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Fake Boobs and Phony Science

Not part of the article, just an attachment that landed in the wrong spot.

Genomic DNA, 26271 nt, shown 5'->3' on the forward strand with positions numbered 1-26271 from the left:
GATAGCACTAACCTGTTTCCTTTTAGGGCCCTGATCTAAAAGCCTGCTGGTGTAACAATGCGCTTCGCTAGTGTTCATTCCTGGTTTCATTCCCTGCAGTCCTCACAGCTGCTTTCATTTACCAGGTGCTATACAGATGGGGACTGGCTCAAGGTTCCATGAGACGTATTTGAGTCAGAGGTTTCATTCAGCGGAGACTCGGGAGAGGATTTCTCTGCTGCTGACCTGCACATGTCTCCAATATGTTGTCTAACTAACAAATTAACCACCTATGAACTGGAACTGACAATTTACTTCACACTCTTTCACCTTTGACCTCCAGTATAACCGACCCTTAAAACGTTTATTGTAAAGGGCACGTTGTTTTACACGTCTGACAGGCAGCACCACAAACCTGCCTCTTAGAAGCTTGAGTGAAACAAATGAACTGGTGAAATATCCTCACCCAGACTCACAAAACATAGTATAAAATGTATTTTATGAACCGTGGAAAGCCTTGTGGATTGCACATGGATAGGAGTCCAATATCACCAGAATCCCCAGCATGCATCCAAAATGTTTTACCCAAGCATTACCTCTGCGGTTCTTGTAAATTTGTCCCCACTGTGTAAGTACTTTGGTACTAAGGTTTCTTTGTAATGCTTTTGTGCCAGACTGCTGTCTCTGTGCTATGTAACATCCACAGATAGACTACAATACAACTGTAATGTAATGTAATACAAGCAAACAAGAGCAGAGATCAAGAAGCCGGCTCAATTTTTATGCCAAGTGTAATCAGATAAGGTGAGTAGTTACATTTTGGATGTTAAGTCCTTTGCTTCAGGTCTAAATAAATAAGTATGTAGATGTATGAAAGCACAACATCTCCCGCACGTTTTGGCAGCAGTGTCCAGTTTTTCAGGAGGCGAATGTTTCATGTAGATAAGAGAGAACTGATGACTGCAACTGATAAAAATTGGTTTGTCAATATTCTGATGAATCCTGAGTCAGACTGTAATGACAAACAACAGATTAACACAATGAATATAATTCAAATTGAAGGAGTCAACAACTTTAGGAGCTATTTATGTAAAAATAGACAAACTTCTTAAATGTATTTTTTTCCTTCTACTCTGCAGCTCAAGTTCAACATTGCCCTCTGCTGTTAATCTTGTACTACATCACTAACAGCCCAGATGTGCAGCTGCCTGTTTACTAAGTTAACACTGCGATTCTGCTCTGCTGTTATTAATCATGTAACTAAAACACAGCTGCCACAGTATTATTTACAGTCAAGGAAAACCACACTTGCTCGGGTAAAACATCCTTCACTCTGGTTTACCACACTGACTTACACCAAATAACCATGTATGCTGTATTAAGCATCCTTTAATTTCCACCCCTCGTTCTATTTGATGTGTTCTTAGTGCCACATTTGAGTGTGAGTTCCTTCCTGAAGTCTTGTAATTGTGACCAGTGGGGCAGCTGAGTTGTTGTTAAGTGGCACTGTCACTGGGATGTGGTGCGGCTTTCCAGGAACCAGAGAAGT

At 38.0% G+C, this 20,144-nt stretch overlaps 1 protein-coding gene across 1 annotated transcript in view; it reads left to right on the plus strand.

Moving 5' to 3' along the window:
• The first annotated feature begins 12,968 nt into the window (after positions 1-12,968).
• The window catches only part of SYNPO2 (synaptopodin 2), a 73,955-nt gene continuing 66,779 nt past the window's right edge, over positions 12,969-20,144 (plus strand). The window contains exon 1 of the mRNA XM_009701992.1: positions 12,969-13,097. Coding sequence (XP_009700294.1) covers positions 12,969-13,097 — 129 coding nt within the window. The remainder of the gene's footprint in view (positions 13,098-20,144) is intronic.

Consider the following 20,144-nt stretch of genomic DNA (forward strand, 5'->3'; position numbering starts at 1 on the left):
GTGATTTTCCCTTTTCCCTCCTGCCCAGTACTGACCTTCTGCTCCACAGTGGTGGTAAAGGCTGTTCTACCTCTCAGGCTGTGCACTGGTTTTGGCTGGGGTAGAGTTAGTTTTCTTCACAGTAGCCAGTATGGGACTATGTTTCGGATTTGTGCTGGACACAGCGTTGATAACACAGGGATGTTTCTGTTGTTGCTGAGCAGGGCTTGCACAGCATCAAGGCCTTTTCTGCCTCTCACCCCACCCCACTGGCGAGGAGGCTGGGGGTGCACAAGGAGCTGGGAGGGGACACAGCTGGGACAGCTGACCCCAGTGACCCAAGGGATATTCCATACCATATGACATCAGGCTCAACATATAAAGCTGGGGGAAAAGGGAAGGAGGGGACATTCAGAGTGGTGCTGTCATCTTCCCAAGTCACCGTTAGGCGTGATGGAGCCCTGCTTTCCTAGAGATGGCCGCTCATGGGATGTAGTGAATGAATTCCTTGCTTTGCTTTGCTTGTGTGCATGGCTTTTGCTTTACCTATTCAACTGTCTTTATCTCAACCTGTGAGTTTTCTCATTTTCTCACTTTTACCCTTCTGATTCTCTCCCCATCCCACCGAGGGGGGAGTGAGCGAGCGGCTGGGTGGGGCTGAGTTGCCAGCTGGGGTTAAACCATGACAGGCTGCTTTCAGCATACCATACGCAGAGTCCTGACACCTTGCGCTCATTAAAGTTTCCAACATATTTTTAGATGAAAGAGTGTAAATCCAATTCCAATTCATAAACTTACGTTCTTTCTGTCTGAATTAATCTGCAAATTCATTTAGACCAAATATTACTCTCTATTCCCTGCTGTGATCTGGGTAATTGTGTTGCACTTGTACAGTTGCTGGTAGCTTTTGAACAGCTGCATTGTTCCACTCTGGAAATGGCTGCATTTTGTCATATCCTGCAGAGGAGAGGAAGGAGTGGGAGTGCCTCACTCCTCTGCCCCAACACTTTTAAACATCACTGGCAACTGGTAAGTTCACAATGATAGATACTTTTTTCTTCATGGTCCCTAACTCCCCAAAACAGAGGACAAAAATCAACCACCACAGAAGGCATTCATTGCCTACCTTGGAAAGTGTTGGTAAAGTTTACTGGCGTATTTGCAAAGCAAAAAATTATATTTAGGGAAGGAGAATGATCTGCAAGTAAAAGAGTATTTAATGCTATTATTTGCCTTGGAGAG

To follow up on a thread from yesterday, FDA's decision to let silicon gel filled breast implants back on the market is noteworthy for two other reasons not mentioned by my colleagues. The first real breakthrough on this front was back in 1999, when a federal judge in Alabama appointed a National Science Panel pursuant to a Daubert motion to investigate the reliability of the plaintiffs' expert witnesses in the Silicone Gel Breast Implant Products Litigation. The panel examined the epidemiological evidence available as of 1999 and concluded that breast implants were associated with an increase the relative risk of rheumatoid arthritis and other autoimmune and rheumatic conditions by 15 percent (not statistically significant); dermatomyositis and polymyositis by 52 percent (not statistically significant); definite connective tissue diseases by 14 percent (statistically significant at the 95 percent confidence level); and Sjögren's Syndrome by 47 percent (statistically significant). But Judge Sam Pointer threw out the case anyway. Why? Because the panel of epidemiologists informed Pointer that an increase in relative risk of less than 100 percent (or an odds ratio lower than 2.00) is very weak. When risk factors are lower than that, it is difficult to separate any signal in the data from the statistical noise, and policymakers are cautioned to take such associations with a large dose of salt. Score one for the good guys. The second reason this is significant has nothing to do with fake boobs, but with cigarettes. We all know, of course -- since the public health nannies have been telling us for years -- that secondhand smoke is a known human carcinogen. So, how bad is secondhand smoke? Most of the major studies estimate that the increased the likelihood that non-smokers would develop lung cancer from daily exposure to secondhand smoke is roughly 20 to 30 percent (or an odds ratio of 1.2 to 1.3). Give yourself a gold star if you noticed that this risk is in the same range as that created by silicon breast implants. Thus, by acknowledging that the risk of silicon gel filled breast implants is essentially meaningless, the FDA has (unwittingly, I assume) cast doubt on the government's repeated scary pronouncements on secondhand smoke.